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Racketeers of the Range (1939)

Passed | | Action, Music, Romance | 26 May 1939 (USA)
A large packing company is trying to obtain a monopoly by taking over the last small independent meat packer. Barney O'Dell, owner of the largest ranch, is trying to stop them. When the ... See full summary »


D. Ross Lederman


Oliver Drake (screenplay), Bernard McConville (story)


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Complete credited cast:
George O'Brien ... Barney O'Dell
Chill Wills ... Whopper Hatch
Marjorie Reynolds ... Helen Lewis
Gay Seabrook Gay Seabrook ... Penny Jones
Robert Fiske ... Roger Whitlock
John Dilson ... William J. Benson
Monte Montague ... Joe Larkin
Bud Osborne ... Hank - Henchman
Ben Corbett ... Dutch - Henchman
Ray Whitley ... Ray Whitley
Cactus Mack ... Flash Gilbert
Frankie Marvin ... Skeeter Potts


A large packing company is trying to obtain a monopoly by taking over the last small independent meat packer. Barney O'Dell, owner of the largest ranch, is trying to stop them. When the owner agrees to sell, Barney gets a delay by forcing the small company to declare bankruptcy and having himself made receiver. Now the large company has to deal with Larry, and when he refuses they resort to rustling. Written by Maurice VanAuken <mvanauken@a1access.net>

Plot Summary | Add Synopsis


A FAST MOVING DRAMA of today's cattle country! (original print ad)


Passed | See all certifications »






Release Date:

26 May 1939 (USA) See more »

Also Known As:

L'attaque du convoi See more »

Company Credits

Production Co:

RKO Radio Pictures See more »
Show more on IMDbPro »

Technical Specs


Sound Mix:

Mono (RCA Victor System)

Aspect Ratio:

1.37 : 1
See full technical specs »

Did You Know?


Caboose on the Red ball Train
Music and Lyrics by Ray Whitley and Fred Rose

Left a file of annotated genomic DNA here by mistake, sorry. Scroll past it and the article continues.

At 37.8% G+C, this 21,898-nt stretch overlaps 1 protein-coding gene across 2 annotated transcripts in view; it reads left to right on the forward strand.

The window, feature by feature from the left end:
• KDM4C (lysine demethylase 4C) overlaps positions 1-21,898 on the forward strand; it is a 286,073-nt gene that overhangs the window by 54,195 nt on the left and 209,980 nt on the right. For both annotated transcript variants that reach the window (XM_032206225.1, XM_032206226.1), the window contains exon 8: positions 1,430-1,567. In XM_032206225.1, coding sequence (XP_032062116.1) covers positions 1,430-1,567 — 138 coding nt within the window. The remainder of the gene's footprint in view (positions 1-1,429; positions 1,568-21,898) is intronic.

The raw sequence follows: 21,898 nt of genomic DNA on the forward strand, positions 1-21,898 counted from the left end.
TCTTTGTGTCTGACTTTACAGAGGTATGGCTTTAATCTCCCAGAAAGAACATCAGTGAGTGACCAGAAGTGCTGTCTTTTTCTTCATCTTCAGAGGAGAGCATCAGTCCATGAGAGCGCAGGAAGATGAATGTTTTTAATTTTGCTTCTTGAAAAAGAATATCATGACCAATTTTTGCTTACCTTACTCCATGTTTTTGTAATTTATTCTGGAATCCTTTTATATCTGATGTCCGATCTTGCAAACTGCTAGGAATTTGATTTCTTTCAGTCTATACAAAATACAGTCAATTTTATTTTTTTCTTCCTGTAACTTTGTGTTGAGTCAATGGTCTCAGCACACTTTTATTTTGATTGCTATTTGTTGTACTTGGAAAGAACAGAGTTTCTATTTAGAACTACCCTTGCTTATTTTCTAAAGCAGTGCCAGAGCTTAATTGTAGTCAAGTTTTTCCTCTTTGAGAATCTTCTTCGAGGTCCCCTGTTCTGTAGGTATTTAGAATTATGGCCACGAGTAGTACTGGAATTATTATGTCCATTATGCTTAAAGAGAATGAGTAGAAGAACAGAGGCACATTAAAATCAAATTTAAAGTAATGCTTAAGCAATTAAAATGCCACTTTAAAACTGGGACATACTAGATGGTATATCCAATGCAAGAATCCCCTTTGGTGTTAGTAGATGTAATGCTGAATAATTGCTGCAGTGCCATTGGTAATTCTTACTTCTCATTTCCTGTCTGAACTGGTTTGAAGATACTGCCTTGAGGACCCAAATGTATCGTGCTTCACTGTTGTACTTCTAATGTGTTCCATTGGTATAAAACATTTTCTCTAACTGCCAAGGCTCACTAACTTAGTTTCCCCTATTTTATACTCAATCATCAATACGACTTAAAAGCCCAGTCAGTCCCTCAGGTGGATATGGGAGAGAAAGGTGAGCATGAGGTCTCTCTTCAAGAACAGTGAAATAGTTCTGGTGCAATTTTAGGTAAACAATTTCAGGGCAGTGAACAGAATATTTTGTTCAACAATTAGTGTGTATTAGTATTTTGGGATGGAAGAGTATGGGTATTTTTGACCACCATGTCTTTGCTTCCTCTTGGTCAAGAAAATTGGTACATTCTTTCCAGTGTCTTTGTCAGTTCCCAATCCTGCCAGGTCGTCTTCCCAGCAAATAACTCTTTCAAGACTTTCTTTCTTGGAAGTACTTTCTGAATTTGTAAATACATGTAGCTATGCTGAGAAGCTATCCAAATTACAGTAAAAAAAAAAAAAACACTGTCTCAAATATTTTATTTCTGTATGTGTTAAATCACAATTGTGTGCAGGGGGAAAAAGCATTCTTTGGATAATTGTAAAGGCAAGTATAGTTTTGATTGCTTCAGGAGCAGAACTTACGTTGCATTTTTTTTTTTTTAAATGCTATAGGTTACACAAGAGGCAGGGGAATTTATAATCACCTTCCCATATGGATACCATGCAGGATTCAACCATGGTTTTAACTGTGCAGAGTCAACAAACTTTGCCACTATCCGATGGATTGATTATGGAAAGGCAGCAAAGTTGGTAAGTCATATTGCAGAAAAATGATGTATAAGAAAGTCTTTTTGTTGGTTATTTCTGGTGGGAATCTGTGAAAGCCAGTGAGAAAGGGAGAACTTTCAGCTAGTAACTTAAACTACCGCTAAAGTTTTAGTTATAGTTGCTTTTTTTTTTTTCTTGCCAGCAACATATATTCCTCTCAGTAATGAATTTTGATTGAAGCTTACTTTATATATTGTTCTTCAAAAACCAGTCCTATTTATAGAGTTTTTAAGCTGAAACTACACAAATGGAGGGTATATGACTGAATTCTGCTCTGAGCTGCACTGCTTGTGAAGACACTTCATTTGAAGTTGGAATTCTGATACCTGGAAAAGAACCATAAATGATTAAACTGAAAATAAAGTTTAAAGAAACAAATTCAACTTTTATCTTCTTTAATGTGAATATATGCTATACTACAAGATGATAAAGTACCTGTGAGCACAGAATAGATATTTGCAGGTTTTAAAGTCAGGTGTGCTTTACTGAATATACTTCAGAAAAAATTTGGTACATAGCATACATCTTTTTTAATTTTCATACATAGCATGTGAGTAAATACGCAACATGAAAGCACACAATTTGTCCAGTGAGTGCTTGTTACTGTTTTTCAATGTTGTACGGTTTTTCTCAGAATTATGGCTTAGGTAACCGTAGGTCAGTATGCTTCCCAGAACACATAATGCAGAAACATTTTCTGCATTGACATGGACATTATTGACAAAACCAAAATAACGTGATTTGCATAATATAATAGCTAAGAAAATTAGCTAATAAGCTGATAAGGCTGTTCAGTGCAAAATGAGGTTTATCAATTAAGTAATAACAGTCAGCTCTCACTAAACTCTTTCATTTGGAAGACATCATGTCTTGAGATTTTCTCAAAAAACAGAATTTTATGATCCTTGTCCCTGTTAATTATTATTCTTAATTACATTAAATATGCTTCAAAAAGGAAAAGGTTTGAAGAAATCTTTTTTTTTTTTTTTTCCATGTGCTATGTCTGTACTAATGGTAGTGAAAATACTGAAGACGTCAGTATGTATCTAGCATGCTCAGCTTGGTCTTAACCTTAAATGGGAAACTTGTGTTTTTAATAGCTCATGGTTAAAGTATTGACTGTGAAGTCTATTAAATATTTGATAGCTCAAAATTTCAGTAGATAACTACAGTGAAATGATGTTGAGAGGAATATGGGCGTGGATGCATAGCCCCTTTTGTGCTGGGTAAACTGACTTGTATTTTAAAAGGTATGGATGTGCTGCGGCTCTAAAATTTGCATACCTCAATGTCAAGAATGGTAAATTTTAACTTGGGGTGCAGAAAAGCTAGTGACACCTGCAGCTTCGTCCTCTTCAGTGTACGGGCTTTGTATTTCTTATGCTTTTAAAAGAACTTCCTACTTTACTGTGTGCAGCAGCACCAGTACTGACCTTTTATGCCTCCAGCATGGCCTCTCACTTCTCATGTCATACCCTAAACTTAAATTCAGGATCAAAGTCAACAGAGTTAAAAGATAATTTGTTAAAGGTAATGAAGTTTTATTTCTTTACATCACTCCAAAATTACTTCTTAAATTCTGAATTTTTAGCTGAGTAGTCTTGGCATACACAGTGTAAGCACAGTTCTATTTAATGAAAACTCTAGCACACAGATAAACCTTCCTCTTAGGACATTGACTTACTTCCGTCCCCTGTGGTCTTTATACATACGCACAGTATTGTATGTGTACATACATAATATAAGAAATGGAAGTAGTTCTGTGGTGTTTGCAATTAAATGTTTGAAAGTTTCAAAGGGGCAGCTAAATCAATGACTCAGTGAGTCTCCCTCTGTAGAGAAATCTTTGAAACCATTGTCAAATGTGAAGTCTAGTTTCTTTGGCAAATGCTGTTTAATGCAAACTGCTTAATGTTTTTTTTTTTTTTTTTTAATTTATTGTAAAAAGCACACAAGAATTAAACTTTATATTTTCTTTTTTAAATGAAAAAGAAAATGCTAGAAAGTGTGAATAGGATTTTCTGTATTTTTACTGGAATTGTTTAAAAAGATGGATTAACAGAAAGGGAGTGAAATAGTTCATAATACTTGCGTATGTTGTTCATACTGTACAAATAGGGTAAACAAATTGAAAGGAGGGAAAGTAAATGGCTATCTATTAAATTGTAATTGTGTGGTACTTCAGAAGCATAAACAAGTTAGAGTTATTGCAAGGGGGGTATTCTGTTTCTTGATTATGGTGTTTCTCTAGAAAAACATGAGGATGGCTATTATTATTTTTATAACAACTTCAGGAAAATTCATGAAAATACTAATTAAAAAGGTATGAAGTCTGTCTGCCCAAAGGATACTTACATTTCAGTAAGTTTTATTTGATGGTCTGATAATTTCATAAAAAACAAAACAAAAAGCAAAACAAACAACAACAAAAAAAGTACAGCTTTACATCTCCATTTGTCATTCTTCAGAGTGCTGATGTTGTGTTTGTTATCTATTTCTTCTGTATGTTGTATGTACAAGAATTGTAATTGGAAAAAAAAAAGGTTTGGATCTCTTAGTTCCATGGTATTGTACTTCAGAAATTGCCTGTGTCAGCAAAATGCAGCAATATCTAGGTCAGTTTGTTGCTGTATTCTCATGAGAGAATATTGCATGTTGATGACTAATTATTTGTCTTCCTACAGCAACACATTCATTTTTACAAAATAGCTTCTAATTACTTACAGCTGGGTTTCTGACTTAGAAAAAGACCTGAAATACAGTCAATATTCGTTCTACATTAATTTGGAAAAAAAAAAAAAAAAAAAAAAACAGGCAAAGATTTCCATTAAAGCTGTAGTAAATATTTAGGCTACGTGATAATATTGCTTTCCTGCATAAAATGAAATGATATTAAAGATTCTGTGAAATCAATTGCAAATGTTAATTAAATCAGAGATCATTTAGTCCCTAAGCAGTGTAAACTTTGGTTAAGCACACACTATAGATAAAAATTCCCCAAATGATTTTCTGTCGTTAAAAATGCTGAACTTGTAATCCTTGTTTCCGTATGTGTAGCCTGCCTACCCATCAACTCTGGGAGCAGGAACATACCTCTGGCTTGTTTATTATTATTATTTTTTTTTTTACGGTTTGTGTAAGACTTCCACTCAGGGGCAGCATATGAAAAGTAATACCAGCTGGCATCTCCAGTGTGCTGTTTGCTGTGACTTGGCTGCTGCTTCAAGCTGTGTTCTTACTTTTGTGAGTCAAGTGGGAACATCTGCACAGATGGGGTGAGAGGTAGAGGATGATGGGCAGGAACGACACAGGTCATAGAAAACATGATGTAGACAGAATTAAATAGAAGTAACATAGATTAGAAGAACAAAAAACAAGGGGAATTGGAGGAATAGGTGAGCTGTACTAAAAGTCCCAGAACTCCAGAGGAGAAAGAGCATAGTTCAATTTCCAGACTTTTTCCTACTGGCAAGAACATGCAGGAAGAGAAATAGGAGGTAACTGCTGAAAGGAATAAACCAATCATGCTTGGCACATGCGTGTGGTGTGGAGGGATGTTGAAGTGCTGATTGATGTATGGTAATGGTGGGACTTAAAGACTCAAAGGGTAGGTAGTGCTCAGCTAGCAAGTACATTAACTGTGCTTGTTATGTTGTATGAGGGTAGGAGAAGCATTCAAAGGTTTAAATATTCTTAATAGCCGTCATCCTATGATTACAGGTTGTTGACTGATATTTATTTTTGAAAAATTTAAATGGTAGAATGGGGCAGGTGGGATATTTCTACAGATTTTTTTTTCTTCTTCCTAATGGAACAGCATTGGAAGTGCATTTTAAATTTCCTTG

Played and sung on the train by Ray Whitley (on guitar), Chill Wills (on guitar),
Cactus Mack (on banjo) and Frankie Marvin (on violin)
Reprised by them at the end
See more »

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User Reviews

Below-average George O'Brien western
30 September 2004 | by frankfobSee all my reviews

George O'Brien was under contract to RKO for several years, during which he made a pretty neat series of westerns. He had an easygoing Irish charm, was a good actor and a tremendous athlete, and his westerns were models of the B genre--efficiently but not cheaply made, fast-paced but not rushed, briskly directed, and leavened with touches of clever humor not often found in B westerns, where comedy was usually restricted to overacting sidekicks and forced slapstick. Unfortunately, this is not one of O'Brien's better entries. One of the problems is that much of the action (and there isn't all that much of it to begin with) takes place on railroad cars, and the fact that these scenes were shot on a studio soundstage is painfully obvious by the surprisingly shoddy use of rear projection. The subject matter itself--a big meat packing company trying to squeeze its smaller competitors out of business so it can have the market to itself--doesn't really lend itself well to the western genre, and the result is that stretches of the film are, frankly, boring. Director D. Ross Lederman cut his teeth on B westerns at Columbia, first as a second-unit director and then as a director of Tim McCoy westerns, but he can't really do all that much here, being restricted as he was to a soundstage for much of the "action." There's a gun battle shot on location which takes place on a cattle train that's being attacked by outlaws, but it doesn't last long and is actually not done all that well. O'Brien tries hard, but this one just really doesn't work. It's worth one look, maybe, but O'Brien has done far better.

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